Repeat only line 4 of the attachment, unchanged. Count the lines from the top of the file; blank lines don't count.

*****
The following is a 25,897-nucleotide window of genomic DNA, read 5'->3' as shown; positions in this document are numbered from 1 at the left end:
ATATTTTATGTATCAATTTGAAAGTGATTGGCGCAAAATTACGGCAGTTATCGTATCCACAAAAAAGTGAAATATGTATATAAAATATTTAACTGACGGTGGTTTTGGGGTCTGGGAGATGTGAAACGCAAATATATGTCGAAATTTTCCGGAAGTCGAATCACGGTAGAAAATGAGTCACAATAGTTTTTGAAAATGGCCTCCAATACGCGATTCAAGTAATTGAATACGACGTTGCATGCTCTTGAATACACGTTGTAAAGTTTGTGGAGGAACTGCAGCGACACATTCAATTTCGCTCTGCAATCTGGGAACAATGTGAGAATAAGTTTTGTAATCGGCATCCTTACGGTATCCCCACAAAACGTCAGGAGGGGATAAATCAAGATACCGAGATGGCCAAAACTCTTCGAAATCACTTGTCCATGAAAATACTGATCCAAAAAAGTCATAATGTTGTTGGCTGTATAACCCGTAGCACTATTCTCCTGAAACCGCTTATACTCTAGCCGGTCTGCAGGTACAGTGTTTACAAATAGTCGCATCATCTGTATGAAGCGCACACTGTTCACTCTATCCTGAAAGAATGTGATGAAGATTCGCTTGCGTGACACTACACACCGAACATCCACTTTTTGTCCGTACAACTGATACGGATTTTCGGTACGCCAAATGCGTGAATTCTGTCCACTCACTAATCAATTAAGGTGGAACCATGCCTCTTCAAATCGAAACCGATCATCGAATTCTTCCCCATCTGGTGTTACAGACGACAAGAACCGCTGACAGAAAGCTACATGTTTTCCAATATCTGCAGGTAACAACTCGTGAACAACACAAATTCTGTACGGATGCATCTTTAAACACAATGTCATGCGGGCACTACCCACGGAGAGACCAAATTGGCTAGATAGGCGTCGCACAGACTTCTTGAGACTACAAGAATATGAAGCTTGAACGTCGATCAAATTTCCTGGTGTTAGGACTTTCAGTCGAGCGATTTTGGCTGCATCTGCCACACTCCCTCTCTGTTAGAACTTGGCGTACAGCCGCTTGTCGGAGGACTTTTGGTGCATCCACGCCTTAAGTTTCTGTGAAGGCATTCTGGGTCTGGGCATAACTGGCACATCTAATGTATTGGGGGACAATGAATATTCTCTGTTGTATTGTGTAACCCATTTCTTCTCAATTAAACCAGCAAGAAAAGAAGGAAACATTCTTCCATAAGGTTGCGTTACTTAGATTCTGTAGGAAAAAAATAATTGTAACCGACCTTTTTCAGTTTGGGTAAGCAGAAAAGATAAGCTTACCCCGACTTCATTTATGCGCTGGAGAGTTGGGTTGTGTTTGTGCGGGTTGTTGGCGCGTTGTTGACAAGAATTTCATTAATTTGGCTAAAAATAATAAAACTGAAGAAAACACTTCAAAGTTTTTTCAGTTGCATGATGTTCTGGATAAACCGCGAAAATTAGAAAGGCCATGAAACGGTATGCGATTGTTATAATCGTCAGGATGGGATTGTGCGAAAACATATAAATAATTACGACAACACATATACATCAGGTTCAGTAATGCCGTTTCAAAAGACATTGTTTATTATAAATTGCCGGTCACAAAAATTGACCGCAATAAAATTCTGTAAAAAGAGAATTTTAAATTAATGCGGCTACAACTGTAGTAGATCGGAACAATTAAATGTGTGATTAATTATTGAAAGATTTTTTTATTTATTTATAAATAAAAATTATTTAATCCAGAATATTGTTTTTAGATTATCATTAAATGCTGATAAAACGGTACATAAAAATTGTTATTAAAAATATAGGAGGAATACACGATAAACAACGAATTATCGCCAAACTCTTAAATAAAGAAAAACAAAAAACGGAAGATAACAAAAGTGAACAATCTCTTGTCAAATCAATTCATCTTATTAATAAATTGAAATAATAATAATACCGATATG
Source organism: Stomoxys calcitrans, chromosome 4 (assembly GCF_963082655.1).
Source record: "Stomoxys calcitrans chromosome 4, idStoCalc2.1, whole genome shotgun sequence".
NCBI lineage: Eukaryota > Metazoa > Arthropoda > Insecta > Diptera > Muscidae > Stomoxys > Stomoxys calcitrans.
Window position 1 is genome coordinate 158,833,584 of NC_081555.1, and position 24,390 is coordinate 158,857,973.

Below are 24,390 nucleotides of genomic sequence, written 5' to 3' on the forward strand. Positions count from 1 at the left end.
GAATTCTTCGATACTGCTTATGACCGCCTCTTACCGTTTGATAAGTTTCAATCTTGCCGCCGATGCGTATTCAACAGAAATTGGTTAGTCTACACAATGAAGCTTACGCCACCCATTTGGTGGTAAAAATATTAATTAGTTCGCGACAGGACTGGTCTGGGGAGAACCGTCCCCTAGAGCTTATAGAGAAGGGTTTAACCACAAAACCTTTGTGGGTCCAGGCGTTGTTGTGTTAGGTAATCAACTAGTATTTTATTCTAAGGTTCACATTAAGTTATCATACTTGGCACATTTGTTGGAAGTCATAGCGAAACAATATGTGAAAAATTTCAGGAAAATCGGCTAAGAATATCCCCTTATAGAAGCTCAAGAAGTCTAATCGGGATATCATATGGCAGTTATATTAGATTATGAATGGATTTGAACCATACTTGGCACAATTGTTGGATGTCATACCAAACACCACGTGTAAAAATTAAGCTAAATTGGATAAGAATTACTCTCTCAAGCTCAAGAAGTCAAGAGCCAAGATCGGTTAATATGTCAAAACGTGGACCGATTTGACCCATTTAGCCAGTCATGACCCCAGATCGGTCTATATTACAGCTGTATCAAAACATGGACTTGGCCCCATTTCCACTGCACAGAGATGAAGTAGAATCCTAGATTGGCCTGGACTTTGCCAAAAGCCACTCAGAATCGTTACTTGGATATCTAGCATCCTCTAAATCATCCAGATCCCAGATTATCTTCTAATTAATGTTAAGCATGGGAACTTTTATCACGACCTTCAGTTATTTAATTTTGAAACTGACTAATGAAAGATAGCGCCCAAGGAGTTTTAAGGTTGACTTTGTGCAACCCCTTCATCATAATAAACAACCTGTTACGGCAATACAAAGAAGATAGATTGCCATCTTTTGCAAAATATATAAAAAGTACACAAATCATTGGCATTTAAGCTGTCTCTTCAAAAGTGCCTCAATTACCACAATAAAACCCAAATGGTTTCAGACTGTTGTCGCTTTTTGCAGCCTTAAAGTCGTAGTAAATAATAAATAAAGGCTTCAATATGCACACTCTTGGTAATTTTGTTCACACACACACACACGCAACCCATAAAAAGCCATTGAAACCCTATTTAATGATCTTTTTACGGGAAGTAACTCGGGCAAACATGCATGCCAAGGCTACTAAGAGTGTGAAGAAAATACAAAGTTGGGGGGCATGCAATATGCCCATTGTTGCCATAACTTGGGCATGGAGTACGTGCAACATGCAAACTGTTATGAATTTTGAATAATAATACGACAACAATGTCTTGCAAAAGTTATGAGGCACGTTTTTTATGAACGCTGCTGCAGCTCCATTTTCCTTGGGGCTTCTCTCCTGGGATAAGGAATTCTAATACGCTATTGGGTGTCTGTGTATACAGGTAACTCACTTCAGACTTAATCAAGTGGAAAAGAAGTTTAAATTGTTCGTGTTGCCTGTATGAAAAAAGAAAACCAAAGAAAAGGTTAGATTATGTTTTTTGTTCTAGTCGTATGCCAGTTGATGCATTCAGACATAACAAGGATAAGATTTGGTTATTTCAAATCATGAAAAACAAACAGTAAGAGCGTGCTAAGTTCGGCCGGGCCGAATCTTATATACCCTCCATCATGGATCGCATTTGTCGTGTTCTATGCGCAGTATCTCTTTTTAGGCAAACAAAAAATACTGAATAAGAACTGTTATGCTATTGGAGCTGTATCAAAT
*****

Source record: "Stomoxys calcitrans chromosome 4, idStoCalc2.1, whole genome shotgun sequence".